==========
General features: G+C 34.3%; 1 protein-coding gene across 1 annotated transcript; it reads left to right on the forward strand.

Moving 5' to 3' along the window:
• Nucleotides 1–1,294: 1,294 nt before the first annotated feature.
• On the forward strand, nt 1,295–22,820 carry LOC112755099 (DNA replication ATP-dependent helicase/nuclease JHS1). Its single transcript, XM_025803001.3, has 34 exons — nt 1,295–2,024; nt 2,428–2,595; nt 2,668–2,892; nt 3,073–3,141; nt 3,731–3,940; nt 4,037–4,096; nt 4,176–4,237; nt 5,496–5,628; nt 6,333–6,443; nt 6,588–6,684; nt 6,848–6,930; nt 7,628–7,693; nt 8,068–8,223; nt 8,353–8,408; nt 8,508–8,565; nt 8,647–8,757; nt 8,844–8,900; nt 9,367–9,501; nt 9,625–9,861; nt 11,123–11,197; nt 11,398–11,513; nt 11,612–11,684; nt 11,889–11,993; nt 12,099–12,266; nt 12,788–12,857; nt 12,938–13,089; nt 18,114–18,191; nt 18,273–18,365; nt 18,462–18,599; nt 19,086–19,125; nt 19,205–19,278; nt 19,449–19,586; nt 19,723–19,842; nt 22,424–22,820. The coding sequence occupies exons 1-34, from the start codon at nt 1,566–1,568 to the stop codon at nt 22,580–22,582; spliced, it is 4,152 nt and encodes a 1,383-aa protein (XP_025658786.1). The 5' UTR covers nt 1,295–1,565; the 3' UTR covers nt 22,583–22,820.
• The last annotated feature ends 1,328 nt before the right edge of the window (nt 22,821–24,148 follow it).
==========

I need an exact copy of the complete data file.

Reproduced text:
General features: G+C 34.3%; 1 protein-coding gene across 1 annotated transcript; it reads left to right on the forward strand.

Moving 5' to 3' along the window:
• Nucleotides 1–1,294: 1,294 nt before the first annotated feature.
• On the forward strand, nt 1,295–22,820 carry LOC112755099 (DNA replication ATP-dependent helicase/nuclease JHS1). Its single transcript, XM_025803001.3, has 34 exons — nt 1,295–2,024; nt 2,428–2,595; nt 2,668–2,892; nt 3,073–3,141; nt 3,731–3,940; nt 4,037–4,096; nt 4,176–4,237; nt 5,496–5,628; nt 6,333–6,443; nt 6,588–6,684; nt 6,848–6,930; nt 7,628–7,693; nt 8,068–8,223; nt 8,353–8,408; nt 8,508–8,565; nt 8,647–8,757; nt 8,844–8,900; nt 9,367–9,501; nt 9,625–9,861; nt 11,123–11,197; nt 11,398–11,513; nt 11,612–11,684; nt 11,889–11,993; nt 12,099–12,266; nt 12,788–12,857; nt 12,938–13,089; nt 18,114–18,191; nt 18,273–18,365; nt 18,462–18,599; nt 19,086–19,125; nt 19,205–19,278; nt 19,449–19,586; nt 19,723–19,842; nt 22,424–22,820. The coding sequence occupies exons 1-34, from the start codon at nt 1,566–1,568 to the stop codon at nt 22,580–22,582; spliced, it is 4,152 nt and encodes a 1,383-aa protein (XP_025658786.1). The 5' UTR covers nt 1,295–1,565; the 3' UTR covers nt 22,583–22,820.
• The last annotated feature ends 1,328 nt before the right edge of the window (nt 22,821–24,148 follow it).